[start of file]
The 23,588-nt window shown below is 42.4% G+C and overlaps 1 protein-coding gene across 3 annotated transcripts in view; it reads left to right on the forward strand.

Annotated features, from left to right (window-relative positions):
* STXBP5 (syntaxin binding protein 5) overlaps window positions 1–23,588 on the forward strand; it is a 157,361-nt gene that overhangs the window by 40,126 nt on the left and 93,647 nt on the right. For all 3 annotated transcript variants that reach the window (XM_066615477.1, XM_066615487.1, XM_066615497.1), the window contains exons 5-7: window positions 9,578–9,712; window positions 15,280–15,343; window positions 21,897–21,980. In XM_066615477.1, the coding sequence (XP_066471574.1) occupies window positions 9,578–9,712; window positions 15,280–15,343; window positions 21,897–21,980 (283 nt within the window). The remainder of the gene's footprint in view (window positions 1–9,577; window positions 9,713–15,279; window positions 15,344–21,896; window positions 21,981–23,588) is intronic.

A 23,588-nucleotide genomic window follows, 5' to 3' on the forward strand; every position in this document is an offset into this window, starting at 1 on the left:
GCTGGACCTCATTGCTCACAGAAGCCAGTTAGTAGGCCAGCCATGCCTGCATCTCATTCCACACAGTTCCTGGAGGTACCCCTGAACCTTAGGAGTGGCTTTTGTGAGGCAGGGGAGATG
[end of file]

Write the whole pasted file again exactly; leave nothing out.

The 23,588-nt window shown below is 42.4% G+C and overlaps 1 protein-coding gene across 3 annotated transcripts in view; it reads left to right on the forward strand.

Annotated features, from left to right (window-relative positions):
* STXBP5 (syntaxin binding protein 5) overlaps window positions 1–23,588 on the forward strand; it is a 157,361-nt gene that overhangs the window by 40,126 nt on the left and 93,647 nt on the right. For all 3 annotated transcript variants that reach the window (XM_066615477.1, XM_066615487.1, XM_066615497.1), the window contains exons 5-7: window positions 9,578–9,712; window positions 15,280–15,343; window positions 21,897–21,980. In XM_066615477.1, the coding sequence (XP_066471574.1) occupies window positions 9,578–9,712; window positions 15,280–15,343; window positions 21,897–21,980 (283 nt within the window). The remainder of the gene's footprint in view (window positions 1–9,577; window positions 9,713–15,279; window positions 15,344–21,896; window positions 21,981–23,588) is intronic.

A 23,588-nucleotide genomic window follows, 5' to 3' on the forward strand; every position in this document is an offset into this window, starting at 1 on the left:
GCTGGACCTCATTGCTCACAGAAGCCAGTTAGTAGGCCAGCCATGCCTGCATCTCATTCCACACAGTTCCTGGAGGTACCCCTGAACCTTAGGAGTGGCTTTTGTGAGGCAGGGGAGATG